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Antibiotics sales for use in U.S. farm animals dropped in 2016

Staff Writer |
The sale and distribution of antibiotics approved for use in food-producing animals in the United States decreased by 10 percent from 2015 to 2016, a U.S. Food and Drug Administration (FDA) report said.

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It was the first decline in year-to-year sales since the FDA began collecting the data in 2009, according to food and consumer health groups.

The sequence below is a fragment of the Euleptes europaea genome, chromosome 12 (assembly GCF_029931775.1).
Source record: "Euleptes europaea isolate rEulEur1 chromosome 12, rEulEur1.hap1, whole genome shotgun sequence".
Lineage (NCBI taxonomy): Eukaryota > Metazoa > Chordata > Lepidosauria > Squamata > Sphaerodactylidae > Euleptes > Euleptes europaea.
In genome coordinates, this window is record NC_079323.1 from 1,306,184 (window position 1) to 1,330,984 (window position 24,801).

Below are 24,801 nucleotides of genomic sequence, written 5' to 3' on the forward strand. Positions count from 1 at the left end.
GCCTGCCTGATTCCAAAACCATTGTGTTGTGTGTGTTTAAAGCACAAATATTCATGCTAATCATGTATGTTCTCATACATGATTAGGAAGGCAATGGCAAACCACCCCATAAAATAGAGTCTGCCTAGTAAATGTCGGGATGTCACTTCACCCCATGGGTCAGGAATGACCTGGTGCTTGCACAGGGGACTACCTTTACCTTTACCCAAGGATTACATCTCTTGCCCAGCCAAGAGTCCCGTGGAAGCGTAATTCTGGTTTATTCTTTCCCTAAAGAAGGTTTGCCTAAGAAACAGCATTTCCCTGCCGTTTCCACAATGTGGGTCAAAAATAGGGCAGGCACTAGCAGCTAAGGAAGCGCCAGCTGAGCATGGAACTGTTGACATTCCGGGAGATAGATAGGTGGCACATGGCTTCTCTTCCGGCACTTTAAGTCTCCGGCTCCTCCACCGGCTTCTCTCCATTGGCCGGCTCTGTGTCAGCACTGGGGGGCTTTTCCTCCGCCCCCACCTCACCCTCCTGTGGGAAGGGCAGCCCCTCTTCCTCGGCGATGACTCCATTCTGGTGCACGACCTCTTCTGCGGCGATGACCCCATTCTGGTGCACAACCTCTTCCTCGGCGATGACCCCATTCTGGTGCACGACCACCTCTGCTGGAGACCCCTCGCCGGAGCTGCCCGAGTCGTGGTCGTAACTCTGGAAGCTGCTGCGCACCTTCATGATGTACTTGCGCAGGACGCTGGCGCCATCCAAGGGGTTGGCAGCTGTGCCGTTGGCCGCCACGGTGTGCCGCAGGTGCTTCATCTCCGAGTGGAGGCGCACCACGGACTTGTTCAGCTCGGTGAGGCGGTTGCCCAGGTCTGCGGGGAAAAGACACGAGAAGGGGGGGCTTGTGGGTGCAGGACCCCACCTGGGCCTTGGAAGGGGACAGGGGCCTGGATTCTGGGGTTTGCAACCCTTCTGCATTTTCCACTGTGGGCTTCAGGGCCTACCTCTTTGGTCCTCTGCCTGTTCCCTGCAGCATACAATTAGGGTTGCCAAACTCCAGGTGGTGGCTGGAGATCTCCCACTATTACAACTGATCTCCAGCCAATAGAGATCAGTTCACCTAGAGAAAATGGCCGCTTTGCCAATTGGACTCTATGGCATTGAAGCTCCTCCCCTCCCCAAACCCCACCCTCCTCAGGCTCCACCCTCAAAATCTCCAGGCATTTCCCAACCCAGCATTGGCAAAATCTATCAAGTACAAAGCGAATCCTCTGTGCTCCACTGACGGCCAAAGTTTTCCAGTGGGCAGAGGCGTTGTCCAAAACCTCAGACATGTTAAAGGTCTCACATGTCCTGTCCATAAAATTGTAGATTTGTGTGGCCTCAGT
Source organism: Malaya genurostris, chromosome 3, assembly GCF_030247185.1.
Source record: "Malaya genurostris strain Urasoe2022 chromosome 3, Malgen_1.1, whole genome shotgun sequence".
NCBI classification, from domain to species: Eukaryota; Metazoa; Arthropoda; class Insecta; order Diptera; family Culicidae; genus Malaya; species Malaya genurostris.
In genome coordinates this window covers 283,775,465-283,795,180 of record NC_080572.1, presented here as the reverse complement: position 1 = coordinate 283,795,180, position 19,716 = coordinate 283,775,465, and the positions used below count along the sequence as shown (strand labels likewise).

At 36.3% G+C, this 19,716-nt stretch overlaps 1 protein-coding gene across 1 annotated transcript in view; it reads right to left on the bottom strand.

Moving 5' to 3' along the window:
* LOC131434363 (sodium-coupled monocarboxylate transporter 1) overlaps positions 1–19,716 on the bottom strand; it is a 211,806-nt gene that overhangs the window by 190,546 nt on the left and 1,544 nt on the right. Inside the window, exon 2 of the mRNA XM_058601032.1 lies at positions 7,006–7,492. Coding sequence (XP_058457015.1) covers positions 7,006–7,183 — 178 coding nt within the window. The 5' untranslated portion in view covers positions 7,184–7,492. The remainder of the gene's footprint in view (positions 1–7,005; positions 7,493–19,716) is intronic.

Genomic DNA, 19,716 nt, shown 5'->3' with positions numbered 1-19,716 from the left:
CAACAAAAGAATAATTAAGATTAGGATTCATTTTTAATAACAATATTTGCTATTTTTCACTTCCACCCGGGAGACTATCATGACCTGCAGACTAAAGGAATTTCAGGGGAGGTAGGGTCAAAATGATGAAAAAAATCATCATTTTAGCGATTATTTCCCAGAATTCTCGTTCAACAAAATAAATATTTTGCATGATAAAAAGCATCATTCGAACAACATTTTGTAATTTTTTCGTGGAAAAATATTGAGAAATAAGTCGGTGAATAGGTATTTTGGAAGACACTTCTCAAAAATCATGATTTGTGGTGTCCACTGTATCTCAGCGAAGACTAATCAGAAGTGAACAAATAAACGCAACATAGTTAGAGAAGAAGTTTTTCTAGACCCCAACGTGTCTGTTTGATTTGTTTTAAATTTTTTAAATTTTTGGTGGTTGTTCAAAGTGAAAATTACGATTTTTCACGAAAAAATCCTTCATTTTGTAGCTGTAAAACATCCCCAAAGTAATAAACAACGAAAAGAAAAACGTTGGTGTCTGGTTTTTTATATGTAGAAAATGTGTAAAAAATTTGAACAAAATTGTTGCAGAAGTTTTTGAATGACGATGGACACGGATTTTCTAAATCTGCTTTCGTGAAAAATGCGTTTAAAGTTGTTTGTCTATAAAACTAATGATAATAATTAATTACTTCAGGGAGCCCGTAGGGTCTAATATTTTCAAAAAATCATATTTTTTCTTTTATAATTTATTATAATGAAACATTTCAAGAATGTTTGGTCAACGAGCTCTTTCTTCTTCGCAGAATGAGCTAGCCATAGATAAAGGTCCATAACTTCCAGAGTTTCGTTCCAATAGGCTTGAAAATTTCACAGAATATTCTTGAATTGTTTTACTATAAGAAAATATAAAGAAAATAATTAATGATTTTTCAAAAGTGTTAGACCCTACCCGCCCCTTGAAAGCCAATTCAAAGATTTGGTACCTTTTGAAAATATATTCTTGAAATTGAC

An estimated 70 percent of the kinds of antibiotics that are also used to fight human infections and in surgery are sold in the United States for use in meat production.

In 2016, sales and distribution of those medically important antibiotics for food production fell 14 percent, the FDA said.

Medically important antimicrobials accounted for 60 percent of the domestic sales of all antimicrobials approved for use in farm animals in 2016, the agency said.

The FDA’s data show chicken accounting for 6 percent of medically important antibiotic sales, with swine at 37 percent and cattle at 43 percent.


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